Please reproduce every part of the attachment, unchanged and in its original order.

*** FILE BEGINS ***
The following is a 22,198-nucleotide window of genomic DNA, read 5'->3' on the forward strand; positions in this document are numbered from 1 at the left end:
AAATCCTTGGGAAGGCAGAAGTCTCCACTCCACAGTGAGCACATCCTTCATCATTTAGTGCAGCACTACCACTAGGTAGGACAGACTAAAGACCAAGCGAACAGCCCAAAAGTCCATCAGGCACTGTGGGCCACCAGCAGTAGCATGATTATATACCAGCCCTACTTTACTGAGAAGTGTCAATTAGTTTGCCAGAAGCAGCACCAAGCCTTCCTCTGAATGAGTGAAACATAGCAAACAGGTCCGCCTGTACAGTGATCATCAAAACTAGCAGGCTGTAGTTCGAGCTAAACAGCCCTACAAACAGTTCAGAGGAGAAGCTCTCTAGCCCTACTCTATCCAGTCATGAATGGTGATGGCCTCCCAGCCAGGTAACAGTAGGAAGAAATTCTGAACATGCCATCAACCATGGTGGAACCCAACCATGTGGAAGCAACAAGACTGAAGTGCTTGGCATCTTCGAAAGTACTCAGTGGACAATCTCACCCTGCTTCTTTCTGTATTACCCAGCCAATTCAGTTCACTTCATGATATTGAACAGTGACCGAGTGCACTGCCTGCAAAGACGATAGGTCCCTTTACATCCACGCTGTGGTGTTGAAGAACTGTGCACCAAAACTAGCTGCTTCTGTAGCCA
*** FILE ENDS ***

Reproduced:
The following is a 22,198-nucleotide window of genomic DNA, read 5'->3' on the forward strand; positions in this document are numbered from 1 at the left end:
AAATCCTTGGGAAGGCAGAAGTCTCCACTCCACAGTGAGCACATCCTTCATCATTTAGTGCAGCACTACCACTAGGTAGGACAGACTAAAGACCAAGCGAACAGCCCAAAAGTCCATCAGGCACTGTGGGCCACCAGCAGTAGCATGATTATATACCAGCCCTACTTTACTGAGAAGTGTCAATTAGTTTGCCAGAAGCAGCACCAAGCCTTCCTCTGAATGAGTGAAACATAGCAAACAGGTCCGCCTGTACAGTGATCATCAAAACTAGCAGGCTGTAGTTCGAGCTAAACAGCCCTACAAACAGTTCAGAGGAGAAGCTCTCTAGCCCTACTCTATCCAGTCATGAATGGTGATGGCCTCCCAGCCAGGTAACAGTAGGAAGAAATTCTGAACATGCCATCAACCATGGTGGAACCCAACCATGTGGAAGCAACAAGACTGAAGTGCTTGGCATCTTCGAAAGTACTCAGTGGACAATCTCACCCTGCTTCTTTCTGTATTACCCAGCCAATTCAGTTCACTTCATGATATTGAACAGTGACCGAGTGCACTGCCTGCAAAGACGATAGGTCCCTTTACATCCACGCTGTGGTGTTGAAGAACTGTGCACCAAAACTAGCTGCTTCTGTAGCCA